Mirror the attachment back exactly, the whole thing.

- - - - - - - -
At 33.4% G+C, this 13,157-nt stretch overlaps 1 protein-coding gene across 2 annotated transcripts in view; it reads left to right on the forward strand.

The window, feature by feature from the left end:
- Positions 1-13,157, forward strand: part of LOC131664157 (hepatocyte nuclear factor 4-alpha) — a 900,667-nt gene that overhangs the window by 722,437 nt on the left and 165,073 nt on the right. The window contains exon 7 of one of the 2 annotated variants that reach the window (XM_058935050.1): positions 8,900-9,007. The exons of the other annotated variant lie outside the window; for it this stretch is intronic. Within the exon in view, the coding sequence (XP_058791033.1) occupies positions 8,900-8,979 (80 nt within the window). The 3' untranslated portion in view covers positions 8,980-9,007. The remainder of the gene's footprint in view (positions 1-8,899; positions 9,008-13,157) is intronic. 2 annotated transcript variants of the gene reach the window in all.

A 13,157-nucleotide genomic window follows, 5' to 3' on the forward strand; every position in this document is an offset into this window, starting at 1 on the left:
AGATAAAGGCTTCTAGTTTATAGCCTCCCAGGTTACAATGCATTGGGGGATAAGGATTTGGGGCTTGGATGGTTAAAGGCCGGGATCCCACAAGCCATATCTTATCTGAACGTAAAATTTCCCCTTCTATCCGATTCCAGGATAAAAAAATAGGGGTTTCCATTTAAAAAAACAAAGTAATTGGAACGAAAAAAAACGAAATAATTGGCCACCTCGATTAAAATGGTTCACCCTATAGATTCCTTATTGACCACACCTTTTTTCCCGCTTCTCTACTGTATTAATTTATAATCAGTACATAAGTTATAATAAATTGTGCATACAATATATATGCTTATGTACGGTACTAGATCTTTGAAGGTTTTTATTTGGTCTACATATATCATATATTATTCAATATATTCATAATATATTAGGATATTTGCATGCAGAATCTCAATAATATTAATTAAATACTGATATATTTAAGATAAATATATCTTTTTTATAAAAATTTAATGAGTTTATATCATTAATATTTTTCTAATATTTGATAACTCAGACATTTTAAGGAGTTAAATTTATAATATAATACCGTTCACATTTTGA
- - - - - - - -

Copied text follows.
At 33.4% G+C, this 13,157-nt stretch overlaps 1 protein-coding gene across 2 annotated transcripts in view; it reads left to right on the forward strand.

The window, feature by feature from the left end:
- Positions 1-13,157, forward strand: part of LOC131664157 (hepatocyte nuclear factor 4-alpha) — a 900,667-nt gene that overhangs the window by 722,437 nt on the left and 165,073 nt on the right. The window contains exon 7 of one of the 2 annotated variants that reach the window (XM_058935050.1): positions 8,900-9,007. The exons of the other annotated variant lie outside the window; for it this stretch is intronic. Within the exon in view, the coding sequence (XP_058791033.1) occupies positions 8,900-8,979 (80 nt within the window). The 3' untranslated portion in view covers positions 8,980-9,007. The remainder of the gene's footprint in view (positions 1-8,899; positions 9,008-13,157) is intronic. 2 annotated transcript variants of the gene reach the window in all.

A 13,157-nucleotide genomic window follows, 5' to 3' on the forward strand; every position in this document is an offset into this window, starting at 1 on the left:
AGATAAAGGCTTCTAGTTTATAGCCTCCCAGGTTACAATGCATTGGGGGATAAGGATTTGGGGCTTGGATGGTTAAAGGCCGGGATCCCACAAGCCATATCTTATCTGAACGTAAAATTTCCCCTTCTATCCGATTCCAGGATAAAAAAATAGGGGTTTCCATTTAAAAAAACAAAGTAATTGGAACGAAAAAAAACGAAATAATTGGCCACCTCGATTAAAATGGTTCACCCTATAGATTCCTTATTGACCACACCTTTTTTCCCGCTTCTCTACTGTATTAATTTATAATCAGTACATAAGTTATAATAAATTGTGCATACAATATATATGCTTATGTACGGTACTAGATCTTTGAAGGTTTTTATTTGGTCTACATATATCATATATTATTCAATATATTCATAATATATTAGGATATTTGCATGCAGAATCTCAATAATATTAATTAAATACTGATATATTTAAGATAAATATATCTTTTTTATAAAAATTTAATGAGTTTATATCATTAATATTTTTCTAATATTTGATAACTCAGACATTTTAAGGAGTTAAATTTATAATATAATACCGTTCACATTTTGA